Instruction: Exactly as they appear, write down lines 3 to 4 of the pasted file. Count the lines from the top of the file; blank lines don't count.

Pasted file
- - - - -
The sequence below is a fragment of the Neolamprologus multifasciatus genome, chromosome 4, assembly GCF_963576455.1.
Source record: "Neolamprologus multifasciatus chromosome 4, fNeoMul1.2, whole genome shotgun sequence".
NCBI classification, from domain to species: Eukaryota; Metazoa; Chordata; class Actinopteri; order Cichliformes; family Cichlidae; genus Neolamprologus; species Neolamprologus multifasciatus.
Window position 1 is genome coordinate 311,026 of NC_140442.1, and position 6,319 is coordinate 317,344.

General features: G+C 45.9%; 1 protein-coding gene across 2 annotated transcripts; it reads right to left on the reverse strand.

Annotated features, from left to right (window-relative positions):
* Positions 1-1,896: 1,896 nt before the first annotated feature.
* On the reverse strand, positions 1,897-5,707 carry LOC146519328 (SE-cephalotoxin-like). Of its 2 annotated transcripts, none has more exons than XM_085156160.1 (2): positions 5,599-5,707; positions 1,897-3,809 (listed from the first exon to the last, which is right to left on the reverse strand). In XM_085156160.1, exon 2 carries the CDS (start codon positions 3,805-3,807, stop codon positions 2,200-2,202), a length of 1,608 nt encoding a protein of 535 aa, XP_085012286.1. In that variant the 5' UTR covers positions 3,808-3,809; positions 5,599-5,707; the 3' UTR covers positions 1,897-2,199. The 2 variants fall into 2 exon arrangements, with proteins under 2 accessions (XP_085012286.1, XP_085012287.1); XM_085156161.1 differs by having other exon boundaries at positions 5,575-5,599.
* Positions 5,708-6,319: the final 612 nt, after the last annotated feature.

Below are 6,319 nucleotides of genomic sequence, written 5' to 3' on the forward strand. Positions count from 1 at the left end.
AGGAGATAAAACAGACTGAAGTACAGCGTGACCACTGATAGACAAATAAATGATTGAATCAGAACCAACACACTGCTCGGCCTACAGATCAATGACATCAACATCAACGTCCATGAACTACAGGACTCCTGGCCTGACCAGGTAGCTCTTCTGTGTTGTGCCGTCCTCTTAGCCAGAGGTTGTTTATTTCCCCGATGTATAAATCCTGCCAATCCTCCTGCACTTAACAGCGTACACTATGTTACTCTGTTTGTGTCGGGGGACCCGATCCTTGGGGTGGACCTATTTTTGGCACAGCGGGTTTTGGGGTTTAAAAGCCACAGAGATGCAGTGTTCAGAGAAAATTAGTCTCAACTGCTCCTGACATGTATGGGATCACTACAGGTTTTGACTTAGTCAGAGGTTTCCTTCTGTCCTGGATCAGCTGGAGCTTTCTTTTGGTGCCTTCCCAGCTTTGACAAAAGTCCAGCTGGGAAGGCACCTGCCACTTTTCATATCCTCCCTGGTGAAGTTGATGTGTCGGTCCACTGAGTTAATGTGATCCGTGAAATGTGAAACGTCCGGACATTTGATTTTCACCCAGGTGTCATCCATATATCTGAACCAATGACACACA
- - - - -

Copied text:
NCBI classification, from domain to species: Eukaryota; Metazoa; Chordata; class Actinopteri; order Cichliformes; family Cichlidae; genus Neolamprologus; species Neolamprologus multifasciatus.
Window position 1 is genome coordinate 311,026 of NC_140442.1, and position 6,319 is coordinate 317,344.